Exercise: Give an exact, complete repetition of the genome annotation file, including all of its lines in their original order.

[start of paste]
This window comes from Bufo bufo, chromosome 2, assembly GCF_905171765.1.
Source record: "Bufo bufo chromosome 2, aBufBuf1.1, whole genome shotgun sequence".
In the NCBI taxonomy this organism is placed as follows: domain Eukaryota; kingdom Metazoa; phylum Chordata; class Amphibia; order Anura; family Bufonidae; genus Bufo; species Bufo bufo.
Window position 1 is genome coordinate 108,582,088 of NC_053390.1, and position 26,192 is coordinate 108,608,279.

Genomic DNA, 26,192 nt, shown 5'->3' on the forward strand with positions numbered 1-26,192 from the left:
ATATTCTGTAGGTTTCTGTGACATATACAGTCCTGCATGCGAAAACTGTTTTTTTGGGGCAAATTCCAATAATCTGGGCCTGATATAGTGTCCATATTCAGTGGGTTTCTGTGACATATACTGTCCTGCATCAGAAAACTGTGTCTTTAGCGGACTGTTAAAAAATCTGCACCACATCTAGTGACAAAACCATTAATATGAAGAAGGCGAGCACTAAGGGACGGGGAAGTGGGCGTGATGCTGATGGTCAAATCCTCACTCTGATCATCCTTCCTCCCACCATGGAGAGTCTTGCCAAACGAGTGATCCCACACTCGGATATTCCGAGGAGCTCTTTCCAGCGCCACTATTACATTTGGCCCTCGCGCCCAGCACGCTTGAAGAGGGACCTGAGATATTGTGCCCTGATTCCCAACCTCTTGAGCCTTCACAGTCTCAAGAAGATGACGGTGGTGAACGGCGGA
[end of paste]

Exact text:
This window comes from Bufo bufo, chromosome 2, assembly GCF_905171765.1.
Source record: "Bufo bufo chromosome 2, aBufBuf1.1, whole genome shotgun sequence".
In the NCBI taxonomy this organism is placed as follows: domain Eukaryota; kingdom Metazoa; phylum Chordata; class Amphibia; order Anura; family Bufonidae; genus Bufo; species Bufo bufo.
Window position 1 is genome coordinate 108,582,088 of NC_053390.1, and position 26,192 is coordinate 108,608,279.

Genomic DNA, 26,192 nt, shown 5'->3' on the forward strand with positions numbered 1-26,192 from the left:
ATATTCTGTAGGTTTCTGTGACATATACAGTCCTGCATGCGAAAACTGTTTTTTTGGGGCAAATTCCAATAATCTGGGCCTGATATAGTGTCCATATTCAGTGGGTTTCTGTGACATATACTGTCCTGCATCAGAAAACTGTGTCTTTAGCGGACTGTTAAAAAATCTGCACCACATCTAGTGACAAAACCATTAATATGAAGAAGGCGAGCACTAAGGGACGGGGAAGTGGGCGTGATGCTGATGGTCAAATCCTCACTCTGATCATCCTTCCTCCCACCATGGAGAGTCTTGCCAAACGAGTGATCCCACACTCGGATATTCCGAGGAGCTCTTTCCAGCGCCACTATTACATTTGGCCCTCGCGCCCAGCACGCTTGAAGAGGGACCTGAGATATTGTGCCCTGATTCCCAACCTCTTGAGCCTTCACAGTCTCAAGAAGATGACGGTGGTGAACGGCGGA